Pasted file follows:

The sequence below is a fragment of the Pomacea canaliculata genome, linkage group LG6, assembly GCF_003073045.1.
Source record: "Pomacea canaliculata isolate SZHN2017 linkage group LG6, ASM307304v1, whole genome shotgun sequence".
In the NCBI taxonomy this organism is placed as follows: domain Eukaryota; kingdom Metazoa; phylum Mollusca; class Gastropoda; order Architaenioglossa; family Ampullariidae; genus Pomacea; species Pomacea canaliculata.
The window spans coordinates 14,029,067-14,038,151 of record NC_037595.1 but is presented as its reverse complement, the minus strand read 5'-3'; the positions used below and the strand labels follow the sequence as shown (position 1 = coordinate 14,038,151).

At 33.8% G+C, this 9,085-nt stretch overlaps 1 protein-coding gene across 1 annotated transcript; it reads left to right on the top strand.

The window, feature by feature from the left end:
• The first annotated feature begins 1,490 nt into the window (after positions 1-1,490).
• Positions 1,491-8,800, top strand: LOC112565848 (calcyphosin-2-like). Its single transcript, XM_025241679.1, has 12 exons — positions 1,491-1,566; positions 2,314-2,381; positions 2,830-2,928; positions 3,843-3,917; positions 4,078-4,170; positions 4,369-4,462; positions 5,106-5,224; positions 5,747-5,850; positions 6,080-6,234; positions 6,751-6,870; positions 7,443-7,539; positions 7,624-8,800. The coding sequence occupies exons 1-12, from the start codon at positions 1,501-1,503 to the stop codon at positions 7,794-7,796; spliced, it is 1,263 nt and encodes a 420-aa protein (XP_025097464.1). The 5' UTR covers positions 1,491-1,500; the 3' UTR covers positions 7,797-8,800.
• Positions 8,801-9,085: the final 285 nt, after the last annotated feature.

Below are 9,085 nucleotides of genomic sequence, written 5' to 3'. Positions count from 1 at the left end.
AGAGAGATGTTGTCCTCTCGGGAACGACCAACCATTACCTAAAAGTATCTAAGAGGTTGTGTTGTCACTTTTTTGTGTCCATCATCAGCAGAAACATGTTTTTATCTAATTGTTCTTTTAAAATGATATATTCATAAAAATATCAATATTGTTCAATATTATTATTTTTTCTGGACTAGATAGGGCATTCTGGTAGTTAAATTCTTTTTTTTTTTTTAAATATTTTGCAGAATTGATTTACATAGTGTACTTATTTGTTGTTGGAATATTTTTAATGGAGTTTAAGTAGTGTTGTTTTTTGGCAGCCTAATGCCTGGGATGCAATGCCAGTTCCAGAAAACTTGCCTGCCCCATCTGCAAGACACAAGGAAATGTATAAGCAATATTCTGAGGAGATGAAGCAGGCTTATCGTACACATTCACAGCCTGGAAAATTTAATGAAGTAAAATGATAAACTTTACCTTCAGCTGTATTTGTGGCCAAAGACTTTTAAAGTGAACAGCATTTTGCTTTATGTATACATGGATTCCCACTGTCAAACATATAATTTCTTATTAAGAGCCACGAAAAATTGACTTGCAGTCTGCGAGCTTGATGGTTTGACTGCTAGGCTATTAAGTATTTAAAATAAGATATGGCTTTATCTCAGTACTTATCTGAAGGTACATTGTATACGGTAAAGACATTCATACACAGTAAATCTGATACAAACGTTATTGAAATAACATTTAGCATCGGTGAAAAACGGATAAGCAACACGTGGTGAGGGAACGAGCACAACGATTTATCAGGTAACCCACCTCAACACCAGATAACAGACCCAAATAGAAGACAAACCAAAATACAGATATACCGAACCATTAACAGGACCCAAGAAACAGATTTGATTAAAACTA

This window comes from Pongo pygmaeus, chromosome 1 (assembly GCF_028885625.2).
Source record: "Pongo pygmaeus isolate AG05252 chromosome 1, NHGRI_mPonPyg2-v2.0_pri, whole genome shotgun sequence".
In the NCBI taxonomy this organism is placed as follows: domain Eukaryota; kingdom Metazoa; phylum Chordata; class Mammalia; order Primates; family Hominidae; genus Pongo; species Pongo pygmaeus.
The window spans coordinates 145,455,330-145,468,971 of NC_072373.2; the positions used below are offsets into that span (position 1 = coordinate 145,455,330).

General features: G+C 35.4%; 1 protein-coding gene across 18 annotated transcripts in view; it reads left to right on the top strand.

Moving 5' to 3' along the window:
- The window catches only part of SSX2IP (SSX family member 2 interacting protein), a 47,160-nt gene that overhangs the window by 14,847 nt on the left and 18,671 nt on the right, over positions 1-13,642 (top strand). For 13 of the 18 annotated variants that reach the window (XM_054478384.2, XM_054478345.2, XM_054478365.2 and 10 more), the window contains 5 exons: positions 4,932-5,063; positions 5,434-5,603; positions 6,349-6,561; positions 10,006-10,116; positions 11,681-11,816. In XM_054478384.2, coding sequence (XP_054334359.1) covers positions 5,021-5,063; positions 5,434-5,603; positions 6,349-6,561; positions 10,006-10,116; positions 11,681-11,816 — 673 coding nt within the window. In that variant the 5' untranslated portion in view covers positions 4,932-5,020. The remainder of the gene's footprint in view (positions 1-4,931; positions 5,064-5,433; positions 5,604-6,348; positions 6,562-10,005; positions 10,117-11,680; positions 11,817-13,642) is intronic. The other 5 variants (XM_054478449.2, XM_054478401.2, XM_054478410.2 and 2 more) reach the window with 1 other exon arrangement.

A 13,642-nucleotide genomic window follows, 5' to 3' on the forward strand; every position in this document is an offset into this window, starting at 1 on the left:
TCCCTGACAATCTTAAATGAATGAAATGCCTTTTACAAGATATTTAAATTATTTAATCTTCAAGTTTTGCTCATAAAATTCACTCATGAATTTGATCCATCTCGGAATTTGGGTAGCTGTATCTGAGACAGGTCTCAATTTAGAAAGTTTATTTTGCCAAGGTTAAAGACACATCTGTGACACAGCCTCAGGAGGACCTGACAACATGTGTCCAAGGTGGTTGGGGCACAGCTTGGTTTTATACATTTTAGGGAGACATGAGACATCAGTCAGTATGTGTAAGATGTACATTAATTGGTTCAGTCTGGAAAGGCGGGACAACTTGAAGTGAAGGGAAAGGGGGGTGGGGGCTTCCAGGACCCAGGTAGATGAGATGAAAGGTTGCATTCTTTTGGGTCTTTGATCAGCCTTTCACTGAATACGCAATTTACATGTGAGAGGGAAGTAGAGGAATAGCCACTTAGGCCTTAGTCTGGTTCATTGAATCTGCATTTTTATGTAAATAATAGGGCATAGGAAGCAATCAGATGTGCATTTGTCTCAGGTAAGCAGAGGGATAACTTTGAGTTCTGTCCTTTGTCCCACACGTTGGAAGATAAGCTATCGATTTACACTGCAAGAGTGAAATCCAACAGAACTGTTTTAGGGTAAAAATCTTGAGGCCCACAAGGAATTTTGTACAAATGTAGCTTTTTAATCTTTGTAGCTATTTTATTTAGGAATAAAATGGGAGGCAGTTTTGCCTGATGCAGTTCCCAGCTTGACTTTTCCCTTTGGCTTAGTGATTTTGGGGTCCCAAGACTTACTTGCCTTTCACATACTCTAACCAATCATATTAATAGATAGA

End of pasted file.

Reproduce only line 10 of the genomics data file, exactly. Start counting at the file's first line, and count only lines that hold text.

Below are 9,085 nucleotides of genomic sequence, written 5' to 3'. Positions count from 1 at the left end.